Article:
Leo Hurwitz

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Leo Hurwitz
Born (1909-06-23)June 23, 1909
Williamsburg, Brooklyn, New York City, New York, United States
Died January 18, 1991(1991-01-18) (aged 81)
Manhattan, New York City, New York, United States
Alma mater Harvard University
Occupation Documentary filmmaker
Years active 1936–1981
Spouse(s) Jane Dudley
Peggy Lawson
Nelly Burlingham

Leo Hurwitz (June 23, 1909 – January 18, 1991) was an American documentary filmmaker. Among the films he directed were Native Land and Verdict for Tomorrow, the Emmy Award- and Peabody Award-winning film of the Eichmann trial. He was blacklisted during the McCarthy period for his strong left-wing political beliefs.

Biography[edit]

Early life[edit]

Born to Russian immigrants, Hurwitz grew up in the Williamsburg section of Brooklyn. His siblings included dancer Sophia Delza and psychoanalyst Marie Briehl. He saw his first film at the age of four. Mesmerized by this medium of expression, he subsequently immersed himself in it. While in high school, he discovered the Harvard Club scholarship and decided to sit for the exam. Highly gifted and hard working, Hurwitz won the scholarship and attended Harvard University.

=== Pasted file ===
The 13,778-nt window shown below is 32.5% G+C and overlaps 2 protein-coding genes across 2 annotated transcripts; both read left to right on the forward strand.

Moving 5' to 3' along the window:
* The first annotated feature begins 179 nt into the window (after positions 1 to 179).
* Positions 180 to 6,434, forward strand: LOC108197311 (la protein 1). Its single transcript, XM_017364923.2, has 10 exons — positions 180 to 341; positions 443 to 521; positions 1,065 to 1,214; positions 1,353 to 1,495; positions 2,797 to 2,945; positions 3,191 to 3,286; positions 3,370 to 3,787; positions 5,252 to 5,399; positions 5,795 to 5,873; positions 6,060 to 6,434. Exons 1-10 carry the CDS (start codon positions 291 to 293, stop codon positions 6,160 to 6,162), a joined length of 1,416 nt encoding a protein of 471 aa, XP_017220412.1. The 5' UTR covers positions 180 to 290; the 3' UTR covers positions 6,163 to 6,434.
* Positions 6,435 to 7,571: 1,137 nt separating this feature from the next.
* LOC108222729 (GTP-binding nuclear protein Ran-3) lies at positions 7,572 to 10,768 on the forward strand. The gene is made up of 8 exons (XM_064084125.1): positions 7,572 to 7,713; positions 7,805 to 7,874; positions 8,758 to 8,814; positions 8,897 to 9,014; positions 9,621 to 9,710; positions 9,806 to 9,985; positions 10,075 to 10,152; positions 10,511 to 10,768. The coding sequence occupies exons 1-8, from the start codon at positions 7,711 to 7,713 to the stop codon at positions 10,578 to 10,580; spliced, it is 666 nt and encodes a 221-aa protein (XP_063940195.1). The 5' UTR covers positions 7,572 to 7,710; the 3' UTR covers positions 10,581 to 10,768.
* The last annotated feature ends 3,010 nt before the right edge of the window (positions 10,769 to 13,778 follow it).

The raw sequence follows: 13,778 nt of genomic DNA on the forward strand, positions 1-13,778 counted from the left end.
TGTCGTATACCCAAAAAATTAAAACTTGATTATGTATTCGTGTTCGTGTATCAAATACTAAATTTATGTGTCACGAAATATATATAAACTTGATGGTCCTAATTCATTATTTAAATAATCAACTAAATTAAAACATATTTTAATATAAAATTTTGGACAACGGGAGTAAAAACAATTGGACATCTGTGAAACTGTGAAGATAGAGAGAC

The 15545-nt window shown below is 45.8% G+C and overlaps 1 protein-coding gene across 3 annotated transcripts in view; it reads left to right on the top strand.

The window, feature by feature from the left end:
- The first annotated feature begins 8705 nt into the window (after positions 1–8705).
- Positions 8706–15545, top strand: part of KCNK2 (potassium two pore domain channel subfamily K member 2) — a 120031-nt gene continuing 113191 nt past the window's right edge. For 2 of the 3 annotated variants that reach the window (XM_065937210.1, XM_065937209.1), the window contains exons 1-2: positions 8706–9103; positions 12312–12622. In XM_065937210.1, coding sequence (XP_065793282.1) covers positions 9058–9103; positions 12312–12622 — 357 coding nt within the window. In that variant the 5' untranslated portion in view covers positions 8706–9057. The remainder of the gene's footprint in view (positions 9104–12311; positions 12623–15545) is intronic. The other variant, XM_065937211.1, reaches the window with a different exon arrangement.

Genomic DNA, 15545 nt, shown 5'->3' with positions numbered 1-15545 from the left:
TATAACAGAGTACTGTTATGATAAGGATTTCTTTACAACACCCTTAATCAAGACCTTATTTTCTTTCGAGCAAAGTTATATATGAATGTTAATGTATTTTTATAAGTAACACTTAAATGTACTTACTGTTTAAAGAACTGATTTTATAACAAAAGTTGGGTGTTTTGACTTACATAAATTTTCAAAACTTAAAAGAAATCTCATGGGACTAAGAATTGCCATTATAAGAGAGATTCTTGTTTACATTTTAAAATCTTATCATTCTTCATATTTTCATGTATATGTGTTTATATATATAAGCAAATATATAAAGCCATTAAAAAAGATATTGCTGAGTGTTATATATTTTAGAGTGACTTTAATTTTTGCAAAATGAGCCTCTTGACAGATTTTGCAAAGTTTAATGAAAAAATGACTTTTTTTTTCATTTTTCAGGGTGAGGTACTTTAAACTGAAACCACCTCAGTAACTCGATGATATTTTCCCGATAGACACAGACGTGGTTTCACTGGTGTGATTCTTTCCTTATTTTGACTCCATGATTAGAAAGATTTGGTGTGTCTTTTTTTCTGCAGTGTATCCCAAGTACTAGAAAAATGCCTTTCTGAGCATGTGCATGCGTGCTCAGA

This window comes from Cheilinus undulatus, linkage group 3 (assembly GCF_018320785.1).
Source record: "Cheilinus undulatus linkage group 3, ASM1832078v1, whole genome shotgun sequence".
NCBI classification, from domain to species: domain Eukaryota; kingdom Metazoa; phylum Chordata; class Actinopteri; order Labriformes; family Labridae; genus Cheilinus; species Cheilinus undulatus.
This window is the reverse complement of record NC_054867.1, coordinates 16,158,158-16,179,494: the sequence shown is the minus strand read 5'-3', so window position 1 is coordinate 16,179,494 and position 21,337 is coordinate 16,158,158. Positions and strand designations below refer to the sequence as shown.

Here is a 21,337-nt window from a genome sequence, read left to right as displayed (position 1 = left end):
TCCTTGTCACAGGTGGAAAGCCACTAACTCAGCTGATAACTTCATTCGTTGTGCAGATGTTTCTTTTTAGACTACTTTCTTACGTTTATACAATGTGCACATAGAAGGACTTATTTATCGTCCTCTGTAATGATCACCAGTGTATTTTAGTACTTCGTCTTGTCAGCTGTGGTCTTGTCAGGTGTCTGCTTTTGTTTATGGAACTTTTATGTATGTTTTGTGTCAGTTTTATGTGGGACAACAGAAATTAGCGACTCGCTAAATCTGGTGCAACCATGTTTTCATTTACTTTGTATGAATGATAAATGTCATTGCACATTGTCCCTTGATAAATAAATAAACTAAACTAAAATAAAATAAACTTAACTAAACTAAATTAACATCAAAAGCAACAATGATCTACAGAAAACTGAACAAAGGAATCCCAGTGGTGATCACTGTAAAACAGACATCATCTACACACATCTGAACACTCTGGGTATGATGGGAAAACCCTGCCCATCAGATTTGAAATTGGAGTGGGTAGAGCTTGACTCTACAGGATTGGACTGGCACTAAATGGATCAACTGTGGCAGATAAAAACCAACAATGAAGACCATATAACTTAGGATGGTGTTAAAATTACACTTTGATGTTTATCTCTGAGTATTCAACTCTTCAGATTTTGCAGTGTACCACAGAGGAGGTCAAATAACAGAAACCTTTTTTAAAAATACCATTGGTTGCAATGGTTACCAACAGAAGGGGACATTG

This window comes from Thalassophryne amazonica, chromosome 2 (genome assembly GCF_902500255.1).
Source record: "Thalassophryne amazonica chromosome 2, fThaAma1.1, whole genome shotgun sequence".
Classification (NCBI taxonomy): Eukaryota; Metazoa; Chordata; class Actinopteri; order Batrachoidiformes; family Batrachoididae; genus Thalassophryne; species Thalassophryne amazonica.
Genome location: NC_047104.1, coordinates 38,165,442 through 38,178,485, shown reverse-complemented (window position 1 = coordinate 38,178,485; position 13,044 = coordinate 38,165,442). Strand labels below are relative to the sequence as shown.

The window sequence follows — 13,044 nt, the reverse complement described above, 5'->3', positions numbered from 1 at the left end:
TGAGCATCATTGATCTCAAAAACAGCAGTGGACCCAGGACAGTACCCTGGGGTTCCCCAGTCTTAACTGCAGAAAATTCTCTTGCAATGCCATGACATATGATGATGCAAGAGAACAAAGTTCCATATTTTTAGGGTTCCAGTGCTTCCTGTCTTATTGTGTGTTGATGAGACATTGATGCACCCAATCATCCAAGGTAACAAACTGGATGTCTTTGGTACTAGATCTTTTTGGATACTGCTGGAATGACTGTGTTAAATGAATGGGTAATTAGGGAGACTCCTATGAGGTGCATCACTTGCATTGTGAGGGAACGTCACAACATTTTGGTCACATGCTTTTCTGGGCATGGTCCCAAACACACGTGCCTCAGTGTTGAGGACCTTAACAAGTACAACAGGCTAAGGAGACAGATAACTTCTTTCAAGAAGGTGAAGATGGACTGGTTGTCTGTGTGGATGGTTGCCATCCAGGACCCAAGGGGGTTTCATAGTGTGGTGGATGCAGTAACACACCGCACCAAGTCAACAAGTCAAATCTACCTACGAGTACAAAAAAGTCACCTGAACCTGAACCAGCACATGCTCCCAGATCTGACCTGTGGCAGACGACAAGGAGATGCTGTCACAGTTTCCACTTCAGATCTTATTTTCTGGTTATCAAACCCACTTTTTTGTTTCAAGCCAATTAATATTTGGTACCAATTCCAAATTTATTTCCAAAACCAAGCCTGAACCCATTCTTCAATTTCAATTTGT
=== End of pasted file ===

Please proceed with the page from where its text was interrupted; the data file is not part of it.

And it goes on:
Although he graduated summa cum laude, he was not granted an international merit-based fellowship for which he'd applied. His tutor, among others, attributed this rejection to his Jewish roots. Despite his great achievements and education, Hurwitz then struggled to secure employment during the Great Depression. In his first few postgraduate years, he was the editor of New Theater Magazine and cameraman and co-writer of the acclaimed film The Plow That Broke the Plains (1936) among others.

Workers Film and Photo League and Nykino[edit]